Bodies of 2 Baltimore bridge collapse victims recovered; 4 missing, presumed dead

Photo supplied by Maryland National Guard

New York Construction Report staff writer

A 1,000-ton crane was expected to arrive in Baltimore Thursday night, after federal officials approved $60 million in emergency-relief funding for work to clear the Patapsco River continues after the Francis Scott Key Bridge was hit by a cargo ship an collapsed on Tuesday.

Divers have recovered the bodies of two men who were working on the bridge, but Col. Roland L. Butler Jr., superintendent for Maryland State Police, said officials paused the search for the bodies of four more workers, who are presumed dead, because conditions in the water had become too dangerous on Wednesday.

The two men who died and the four who are presumed dead were from Mexico, Guatemala, Honduras and El Salvador, Butler said.

Rescuers also pulled two construction workers alive from the Patapsco River on Tuesday. One was hospitalized.

All eight men were part of a work crew repairing potholes on the road surface when the cargo ship Dali, leaving Baltimore for Sri Lanka, struck one of the bridge’s pillars at about 1:30 a.m. Tuesday.

According to a report by Associated Press, a construction worker with Brawner Builders said his missing co-workers were on a break when the bridge collapsed at about 1 a.m. Tuesday.

Brawner Builders Executive Vice President Jeffrey Pritzker confirmed they are presumed to have died given the water’s depth and the amount of time that has passed since the incident.

“This was so completely unforeseen,” the company CEO is quoted saying. “We don’t know what else to say. We take such great pride in safety, and we have cones and signs and lights and barriers and flaggers. But we never foresaw that the bridge would collapse.”

The U.S. Department of Transportation’s $60 million emergency funding will assist with the state’s recovery and cleanup efforts.

“The tragic collapse of the Francis Scott Key Bridge in Baltimore has touched every corner of the nation, and we are ready to support Governor Moore and the people of Maryland in any way,” New York Governor Kathy Hochul and New Jersey Governor Phil Murphy said in a joint statement. “We have seen over the past several years that indefinite port closures can impact national and global supply chains, which hurt everyday consumers the hardest.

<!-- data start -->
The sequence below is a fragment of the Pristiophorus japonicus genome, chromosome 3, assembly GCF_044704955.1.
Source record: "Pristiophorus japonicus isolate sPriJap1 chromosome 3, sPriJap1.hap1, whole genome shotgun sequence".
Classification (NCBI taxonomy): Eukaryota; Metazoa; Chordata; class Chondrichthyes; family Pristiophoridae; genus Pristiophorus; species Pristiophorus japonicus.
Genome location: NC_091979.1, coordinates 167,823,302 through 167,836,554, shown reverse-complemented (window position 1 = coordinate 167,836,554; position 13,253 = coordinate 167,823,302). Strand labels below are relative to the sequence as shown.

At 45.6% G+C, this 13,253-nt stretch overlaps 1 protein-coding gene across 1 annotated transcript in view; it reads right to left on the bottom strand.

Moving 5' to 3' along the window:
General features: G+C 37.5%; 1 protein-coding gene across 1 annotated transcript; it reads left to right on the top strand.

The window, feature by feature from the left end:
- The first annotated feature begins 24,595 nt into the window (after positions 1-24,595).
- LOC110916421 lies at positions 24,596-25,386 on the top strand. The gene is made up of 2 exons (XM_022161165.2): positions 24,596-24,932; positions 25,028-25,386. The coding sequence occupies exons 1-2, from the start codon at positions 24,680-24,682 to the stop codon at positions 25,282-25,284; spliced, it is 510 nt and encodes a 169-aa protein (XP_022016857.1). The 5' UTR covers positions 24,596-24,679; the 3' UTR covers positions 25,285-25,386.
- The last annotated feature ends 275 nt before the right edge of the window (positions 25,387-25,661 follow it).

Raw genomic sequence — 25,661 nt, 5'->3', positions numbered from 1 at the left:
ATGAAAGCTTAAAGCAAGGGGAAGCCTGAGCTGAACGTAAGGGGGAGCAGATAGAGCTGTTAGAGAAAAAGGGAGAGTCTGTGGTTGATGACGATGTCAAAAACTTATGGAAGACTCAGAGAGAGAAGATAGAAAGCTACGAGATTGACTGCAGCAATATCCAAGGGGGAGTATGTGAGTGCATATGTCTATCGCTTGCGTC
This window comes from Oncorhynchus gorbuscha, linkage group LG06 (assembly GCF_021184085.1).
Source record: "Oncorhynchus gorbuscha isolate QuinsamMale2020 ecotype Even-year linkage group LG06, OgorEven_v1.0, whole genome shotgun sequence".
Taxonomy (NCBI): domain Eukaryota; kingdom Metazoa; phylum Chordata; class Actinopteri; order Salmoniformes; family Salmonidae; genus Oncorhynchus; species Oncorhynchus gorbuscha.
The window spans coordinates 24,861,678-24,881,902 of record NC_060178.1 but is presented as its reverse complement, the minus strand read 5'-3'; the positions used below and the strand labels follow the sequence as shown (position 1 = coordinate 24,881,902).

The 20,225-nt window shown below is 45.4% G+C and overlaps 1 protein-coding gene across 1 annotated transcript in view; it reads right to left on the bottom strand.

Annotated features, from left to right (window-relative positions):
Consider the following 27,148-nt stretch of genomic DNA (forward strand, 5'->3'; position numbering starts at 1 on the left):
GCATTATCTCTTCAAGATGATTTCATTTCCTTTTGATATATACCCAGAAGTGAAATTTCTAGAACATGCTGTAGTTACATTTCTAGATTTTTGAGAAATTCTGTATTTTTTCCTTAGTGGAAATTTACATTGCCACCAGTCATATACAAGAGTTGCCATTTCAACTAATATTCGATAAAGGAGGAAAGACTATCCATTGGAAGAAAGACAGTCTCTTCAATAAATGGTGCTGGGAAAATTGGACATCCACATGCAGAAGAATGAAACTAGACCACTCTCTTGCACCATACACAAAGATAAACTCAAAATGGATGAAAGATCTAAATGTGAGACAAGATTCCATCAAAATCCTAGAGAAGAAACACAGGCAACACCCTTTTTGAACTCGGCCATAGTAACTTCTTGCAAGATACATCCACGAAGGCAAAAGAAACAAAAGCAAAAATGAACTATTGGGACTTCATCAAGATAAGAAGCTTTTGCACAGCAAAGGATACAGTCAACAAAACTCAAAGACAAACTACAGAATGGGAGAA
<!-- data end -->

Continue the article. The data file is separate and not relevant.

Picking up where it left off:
“The Port Authority of New York and New Jersey can take on additional cargo, and we have directed the Authority to further evaluate all available resources to minimize supply chain disruptions. Along with our federal partners, we will continue to work together to support our neighbors in Baltimore and consumers nationwide.”

President Biden has promised federal funds will “pay for the entire cost of reconstructing” the bridge, and said he would visit Baltimore “as soon as I can.”

The Maryland Transportation Authority first responder radio traffic includes a dispatcher putting out a call saying a ship had lost its steering ability and asking officers to stop all traffic. It took officers less than two minutes to stop traffic on the bridge.

An officer radioed that he was going to drive onto the bridge to notify the construction crew once a second officer arrived. But seconds later, a frantic officer radioed that the bridge had collapsed.

Vice President Kamala Harris said the federal resources will be used to “assist with the search and rescue, to reopen the port, and to rebuild the bridge as quickly as possible. And of course, I know we all will stand and continue to stand with the people of Maryland,” Harris said.

The bridge carried an estimated 30,800 vehicles a day on average in 2019. According to the Maryland Transportation Authority, that translates to about 11.3 million vehicles a year across the bridge, which was built in the 1970s and was 1.6 miles long.


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